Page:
Trump’s new Chinese gauntlet


The arrest in Canada of a senior executive of the Chinese communications firm Huawei on a warrant issued by the United States was always set to bring a quick end to the temporary trade war truce agreed between the Chinese and American presidents at the G20 only days before.

Meng Wanzhou, the daughter of Huawei’s founder and now its chief financial officer, was detained in Vancouver when she was changing planes. Washington wants her extradited to the US to face charges that between 2009 and 2014, she used a company, covertly owned and controlled by Huawei, to trade with Iran in defiance of international sanctions. If she is taken to America and found guilty, she could face up to 30 years in jail.

It was widely known that Tehran used various ruses to flout the extensive ban on international trade. Moscow did little to stop a flourishing smuggling business through Azerbaijan and almost certainly connived at the illegal movement of goods by air and sea. But China, even though it has long been Iran’s biggest oil customer, was rarely cited among the sanctions busters. But it is now clear the Americans were busy monitoring what was really going on and obviously believe they have sufficient evidence to prosecute Ms Meng.

The problem is, of course, that Huawei, whose rumored close links to the People’s Liberation Army underpin current concerns about the security of the telecoms equipment it is selling around the world, is a very big beast in terms of Chinese corporates.

It is hardly surprising that Beijing has reacted with fury, calling in both the Canadian and US ambassadors to protest vigorously at Meng’s arrest. It would seem more than likely that besides scrapping the 90-day trade war truce, the Chinese government will themselves move against a North American individual whom they will accuse of wrongdoing. Under Xi Jinping, the authorities have mounted many high profile corruption trials, some of which are seen to have been political moves against dissidents.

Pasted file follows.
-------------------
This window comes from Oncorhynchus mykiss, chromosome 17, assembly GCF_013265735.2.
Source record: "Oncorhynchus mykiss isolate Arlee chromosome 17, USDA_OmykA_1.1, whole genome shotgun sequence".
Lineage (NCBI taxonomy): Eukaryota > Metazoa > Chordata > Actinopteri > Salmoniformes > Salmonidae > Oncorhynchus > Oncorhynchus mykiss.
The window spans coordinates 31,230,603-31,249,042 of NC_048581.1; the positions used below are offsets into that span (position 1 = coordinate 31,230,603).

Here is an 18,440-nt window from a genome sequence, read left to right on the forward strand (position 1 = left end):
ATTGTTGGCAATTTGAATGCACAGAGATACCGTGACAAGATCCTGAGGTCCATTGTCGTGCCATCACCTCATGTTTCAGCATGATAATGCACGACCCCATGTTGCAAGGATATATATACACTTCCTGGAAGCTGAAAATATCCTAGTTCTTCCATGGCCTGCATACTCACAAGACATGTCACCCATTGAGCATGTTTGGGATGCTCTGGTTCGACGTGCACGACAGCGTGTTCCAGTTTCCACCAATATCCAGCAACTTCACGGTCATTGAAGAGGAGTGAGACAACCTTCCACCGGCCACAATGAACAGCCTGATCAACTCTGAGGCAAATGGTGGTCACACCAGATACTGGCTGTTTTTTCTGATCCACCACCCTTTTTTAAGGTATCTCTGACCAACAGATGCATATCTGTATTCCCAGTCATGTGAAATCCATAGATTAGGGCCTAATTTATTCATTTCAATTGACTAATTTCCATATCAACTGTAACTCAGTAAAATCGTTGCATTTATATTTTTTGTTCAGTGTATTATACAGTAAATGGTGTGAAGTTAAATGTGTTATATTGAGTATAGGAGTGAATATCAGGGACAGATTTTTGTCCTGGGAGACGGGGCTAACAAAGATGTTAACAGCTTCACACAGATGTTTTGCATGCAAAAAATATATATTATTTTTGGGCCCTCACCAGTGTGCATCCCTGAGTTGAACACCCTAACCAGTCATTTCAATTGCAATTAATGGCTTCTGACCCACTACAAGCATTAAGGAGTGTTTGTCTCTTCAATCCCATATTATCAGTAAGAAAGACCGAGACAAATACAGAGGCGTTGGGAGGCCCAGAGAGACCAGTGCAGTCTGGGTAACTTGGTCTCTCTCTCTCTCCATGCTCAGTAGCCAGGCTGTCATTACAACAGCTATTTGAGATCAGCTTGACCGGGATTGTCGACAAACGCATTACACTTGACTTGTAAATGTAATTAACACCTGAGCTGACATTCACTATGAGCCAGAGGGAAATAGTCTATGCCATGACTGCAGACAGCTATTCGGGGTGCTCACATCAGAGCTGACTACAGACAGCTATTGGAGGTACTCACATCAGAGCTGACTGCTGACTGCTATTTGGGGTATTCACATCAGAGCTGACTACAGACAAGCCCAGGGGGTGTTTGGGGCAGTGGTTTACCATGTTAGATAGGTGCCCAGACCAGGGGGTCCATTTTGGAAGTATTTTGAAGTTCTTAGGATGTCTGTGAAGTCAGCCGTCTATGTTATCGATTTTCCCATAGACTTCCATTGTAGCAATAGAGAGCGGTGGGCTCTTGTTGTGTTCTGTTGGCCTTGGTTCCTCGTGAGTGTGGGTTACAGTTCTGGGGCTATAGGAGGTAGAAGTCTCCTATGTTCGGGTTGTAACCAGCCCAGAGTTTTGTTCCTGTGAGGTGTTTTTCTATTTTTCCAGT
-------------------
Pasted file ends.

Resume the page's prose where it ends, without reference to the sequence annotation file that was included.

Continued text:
The irony is that Canadian premier Justin Trudeau is one of the fiercest critics of US President Donald Trump’s assault on globalized free trade. It will be a matter of despair that his country has been caught up in the battle between Beijing and Washington. And the Chinese will think nothing of his protests that he has no power to influence the Canadian judges considering if Ms Meng should be handed over to the US authorities.

The warrant for the Huawei executive has apparently been issued for some time though it is not clear if Washington had much warning that she would touch down in Canada.

That the Americans are prepared to target such a high-profile individual despite the inevitable reaction probably has a lot to do with the Trump administration’s uncompromising approach to most everything. There may yet be some sort of face-saving deal but even so, a very powerful point has been made. Those who seek to break Trump’s fresh sanctions on the regime of the Iranian ayatollahs do so at their peril. This clearly includes European companies that Brussels is encouraging to ignore Washington’s edicts. No one, it seems, is too big to be arrested. The Iranian regime may not now be feeling quite so confident that it can avoid once again being brought to its economic knees.